CPPIB Can Invest Like “An 18-Year-Old”, Says CEO As Fund Looks to Cut Bond Allocation


Canada Pension Plan Investment Board (CPPIB) CEO Mark Wiseman told Bloomberg this week that his fund can invest like “an 18-year old” as he looks to cut the fund’s bond allocation and move more money into riskier assets.

CPPIB allocates 28 percent of assets to fixed income. That’s down from 95 percent 15 years ago.

More from the Bloomberg interview:

With years of income and investing ahead, the Canada Pension Plan Investment Board can afford to own more risky assets such as real estate and stocks, according to Chief Executive Officer Mark Wiseman. Pension contributions will continue to grow through 2022, allowing the fund to reduce its 28 percent holdings in fixed income, he said.

“We’re an 18-year-old investor,” Wiseman, who’s 44, said during an interview Tuesday at Bloomberg’s Toronto office. “The portfolio can afford to have less bonds than it has today.”

With yields on fixed-income securities at or close to record lows, Wiseman is joining Canada’s second largest pension plan, the Caisse de Depot et Placement du Quebec, in saying he’s looking to reduce the amount of money invested in debt to seek higher returns elsewhere.

“The low interest environment is a big challenge for institutional investors,” Wiseman said. “We can get higher risk-adjusted returns than we can in the bond market.”

The yield on Canada’s benchmark 10-year bond fell to a record 1.294 percent Friday after government data showed gross domestic product contracted in November. The central bank unexpectedly cut its key interest rate Jan. 21.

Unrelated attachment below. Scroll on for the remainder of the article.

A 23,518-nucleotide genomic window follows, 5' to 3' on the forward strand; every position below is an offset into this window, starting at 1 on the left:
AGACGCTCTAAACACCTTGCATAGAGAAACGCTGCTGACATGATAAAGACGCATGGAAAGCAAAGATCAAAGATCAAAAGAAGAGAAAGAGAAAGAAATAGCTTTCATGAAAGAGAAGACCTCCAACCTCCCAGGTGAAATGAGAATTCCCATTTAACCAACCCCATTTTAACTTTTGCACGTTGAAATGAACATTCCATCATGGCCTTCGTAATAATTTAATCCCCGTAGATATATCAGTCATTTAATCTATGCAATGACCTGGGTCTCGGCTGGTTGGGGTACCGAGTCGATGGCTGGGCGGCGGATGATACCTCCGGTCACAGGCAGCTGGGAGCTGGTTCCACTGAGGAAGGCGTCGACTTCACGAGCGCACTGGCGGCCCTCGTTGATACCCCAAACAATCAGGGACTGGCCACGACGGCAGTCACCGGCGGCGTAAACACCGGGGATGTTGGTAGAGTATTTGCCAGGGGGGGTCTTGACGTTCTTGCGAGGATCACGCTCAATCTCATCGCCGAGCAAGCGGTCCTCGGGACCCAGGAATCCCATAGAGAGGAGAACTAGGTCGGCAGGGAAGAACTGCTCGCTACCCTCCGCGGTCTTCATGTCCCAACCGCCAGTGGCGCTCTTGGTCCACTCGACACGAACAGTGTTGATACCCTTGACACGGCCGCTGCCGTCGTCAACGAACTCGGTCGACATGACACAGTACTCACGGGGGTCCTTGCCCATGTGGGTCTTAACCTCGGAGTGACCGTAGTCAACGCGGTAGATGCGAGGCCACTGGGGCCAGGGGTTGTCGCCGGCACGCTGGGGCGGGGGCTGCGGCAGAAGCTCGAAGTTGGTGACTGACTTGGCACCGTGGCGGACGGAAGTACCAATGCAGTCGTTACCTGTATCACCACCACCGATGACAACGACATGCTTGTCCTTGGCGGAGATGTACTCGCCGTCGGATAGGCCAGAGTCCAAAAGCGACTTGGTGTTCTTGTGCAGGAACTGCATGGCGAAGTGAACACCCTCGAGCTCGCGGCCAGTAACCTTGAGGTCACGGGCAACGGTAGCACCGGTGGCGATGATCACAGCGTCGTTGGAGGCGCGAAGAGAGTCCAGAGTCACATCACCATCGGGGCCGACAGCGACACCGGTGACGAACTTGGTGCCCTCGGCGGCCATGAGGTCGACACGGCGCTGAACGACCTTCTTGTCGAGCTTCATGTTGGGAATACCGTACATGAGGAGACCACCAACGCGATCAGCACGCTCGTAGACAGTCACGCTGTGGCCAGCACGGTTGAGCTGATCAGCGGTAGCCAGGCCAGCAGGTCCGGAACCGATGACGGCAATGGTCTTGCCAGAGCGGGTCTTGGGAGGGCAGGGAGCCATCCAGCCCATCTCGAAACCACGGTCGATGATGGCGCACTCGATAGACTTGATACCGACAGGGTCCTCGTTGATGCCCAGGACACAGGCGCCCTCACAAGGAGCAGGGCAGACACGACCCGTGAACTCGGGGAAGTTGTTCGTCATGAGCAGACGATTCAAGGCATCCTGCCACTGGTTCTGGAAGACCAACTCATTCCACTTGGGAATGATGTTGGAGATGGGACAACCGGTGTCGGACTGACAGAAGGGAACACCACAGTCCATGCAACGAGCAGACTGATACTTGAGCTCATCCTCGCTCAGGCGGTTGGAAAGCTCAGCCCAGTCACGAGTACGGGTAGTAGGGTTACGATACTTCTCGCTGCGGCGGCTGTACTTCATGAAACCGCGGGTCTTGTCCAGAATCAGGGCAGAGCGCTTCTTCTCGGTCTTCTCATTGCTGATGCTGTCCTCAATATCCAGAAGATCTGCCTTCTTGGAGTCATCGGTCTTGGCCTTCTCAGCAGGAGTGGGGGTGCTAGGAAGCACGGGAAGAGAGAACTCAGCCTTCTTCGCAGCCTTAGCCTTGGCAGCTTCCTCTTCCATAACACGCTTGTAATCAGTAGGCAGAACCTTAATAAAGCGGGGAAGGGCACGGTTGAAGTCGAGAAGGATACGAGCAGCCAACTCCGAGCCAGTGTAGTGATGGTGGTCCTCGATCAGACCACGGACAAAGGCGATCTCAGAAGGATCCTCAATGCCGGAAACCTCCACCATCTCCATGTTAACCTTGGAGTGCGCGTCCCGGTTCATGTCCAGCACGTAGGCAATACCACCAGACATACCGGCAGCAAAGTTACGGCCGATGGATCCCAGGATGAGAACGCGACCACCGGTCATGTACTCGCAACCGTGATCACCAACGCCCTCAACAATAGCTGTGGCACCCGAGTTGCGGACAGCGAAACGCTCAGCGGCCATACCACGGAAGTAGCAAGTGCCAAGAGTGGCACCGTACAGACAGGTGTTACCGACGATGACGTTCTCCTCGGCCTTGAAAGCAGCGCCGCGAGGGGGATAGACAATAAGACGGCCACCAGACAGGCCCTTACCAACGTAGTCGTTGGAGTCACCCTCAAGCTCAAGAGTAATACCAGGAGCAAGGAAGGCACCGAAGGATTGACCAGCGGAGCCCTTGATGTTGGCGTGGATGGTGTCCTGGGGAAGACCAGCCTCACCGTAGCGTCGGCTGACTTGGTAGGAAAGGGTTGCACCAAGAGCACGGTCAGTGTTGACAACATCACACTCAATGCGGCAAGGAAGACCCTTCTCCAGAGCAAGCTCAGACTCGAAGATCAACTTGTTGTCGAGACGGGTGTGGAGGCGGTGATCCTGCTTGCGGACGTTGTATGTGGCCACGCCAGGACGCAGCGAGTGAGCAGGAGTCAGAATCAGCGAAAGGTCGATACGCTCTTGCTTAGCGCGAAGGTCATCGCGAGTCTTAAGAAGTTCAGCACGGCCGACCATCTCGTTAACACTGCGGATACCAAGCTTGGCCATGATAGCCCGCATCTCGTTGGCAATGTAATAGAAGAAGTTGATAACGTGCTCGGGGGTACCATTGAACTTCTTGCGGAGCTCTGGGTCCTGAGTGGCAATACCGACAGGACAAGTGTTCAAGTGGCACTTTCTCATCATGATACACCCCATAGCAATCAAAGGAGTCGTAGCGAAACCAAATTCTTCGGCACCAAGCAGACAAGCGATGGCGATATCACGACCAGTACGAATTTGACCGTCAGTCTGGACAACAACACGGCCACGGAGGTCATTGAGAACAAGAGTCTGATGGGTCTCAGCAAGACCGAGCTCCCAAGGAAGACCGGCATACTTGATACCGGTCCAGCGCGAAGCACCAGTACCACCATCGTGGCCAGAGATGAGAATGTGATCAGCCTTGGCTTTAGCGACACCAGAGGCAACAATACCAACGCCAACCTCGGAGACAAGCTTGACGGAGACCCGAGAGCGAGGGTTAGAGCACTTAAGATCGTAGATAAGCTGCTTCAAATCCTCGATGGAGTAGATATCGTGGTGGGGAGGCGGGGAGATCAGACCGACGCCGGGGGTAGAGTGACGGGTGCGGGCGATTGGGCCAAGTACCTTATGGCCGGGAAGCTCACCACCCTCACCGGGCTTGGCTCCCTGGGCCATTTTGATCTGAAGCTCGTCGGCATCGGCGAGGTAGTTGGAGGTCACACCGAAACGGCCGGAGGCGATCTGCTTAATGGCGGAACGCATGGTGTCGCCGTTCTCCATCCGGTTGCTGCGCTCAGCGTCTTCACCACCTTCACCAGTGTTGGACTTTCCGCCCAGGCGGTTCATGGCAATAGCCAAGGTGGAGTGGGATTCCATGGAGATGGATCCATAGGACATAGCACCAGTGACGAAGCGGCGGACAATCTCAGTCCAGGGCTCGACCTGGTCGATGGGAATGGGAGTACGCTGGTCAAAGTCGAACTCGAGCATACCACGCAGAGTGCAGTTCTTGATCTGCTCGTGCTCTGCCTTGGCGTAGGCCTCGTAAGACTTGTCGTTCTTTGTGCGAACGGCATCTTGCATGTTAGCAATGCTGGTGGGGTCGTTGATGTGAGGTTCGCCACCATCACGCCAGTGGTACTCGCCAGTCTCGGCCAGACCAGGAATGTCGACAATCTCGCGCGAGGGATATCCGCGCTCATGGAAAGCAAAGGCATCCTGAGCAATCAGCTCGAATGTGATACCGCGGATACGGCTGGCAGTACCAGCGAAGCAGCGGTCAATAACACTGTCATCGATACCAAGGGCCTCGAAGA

CPPIB manages $183 billion in assets.


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Jacksonville Pension Reform Hits Another Snag As JEA Says: “Take It Or Leave It”

palm tree

Jacksonville’s pension reform proposal – if and when it passes – would require the city and public utility company JEA to borrow a combined $240 million.

But that aspect of the plan has hit a road bump, and now JEA is telling the city to accept the plan as-is or count JEA out entirely.

From the Florida Times-Union:

JEA finance and audit committee members learned Tuesday that city officials have been trying to claw back a key concession that enticed the utility to become a partner in financing Mayor Alvin Brown’s major pension-reform legislation.

That concession — which in essence would amount to a reduction in JEA’s annual contribution to the city’s general fund over 20 years — is non-negotiable for JEA and could be a tricky sticking point for city officials going forward.

“It is a take it or leave it,” committee Chairman Peter Bower said.


JEA’s annual general fund contribution currently increases by $2.5 million each year, maxing out at a total $114.2 million in 2016. That contribution formula — which expires next year — means that even as JEA’s revenues have declined in recent years, its contribution to the city has ballooned. That gulf has become a concern for JEA officials.

In exchange for borrowing $120 million for pension reform, however, the city had agreed to, in broad terms, reduce those contributions by $2.5 million for the next several years and ultimately revert to a formula linked to JEA revenues.

Those changes were to be locked down for 20 years beginning next year.

But JEA CEO Paul McElroy told audit and finance committee members Tuesday the city now wants to be able to revisit, and potentially change, the new contribution formula in as soon as five years.

That didn’t sit well with JEA board members, who said they conceptually agreed to help the city pay its pension debt only on specific terms, including the new 20-year contribution formula.

The committee will meet again in 10 days to see if staff has been able to address the issue.

The city’s pension reform measure aims to improve the funding and sustainability of the city’s Police and Fire system. JEA is a key part of that plan, because the city cannot afford by itself to shoulder the cost of the proposal.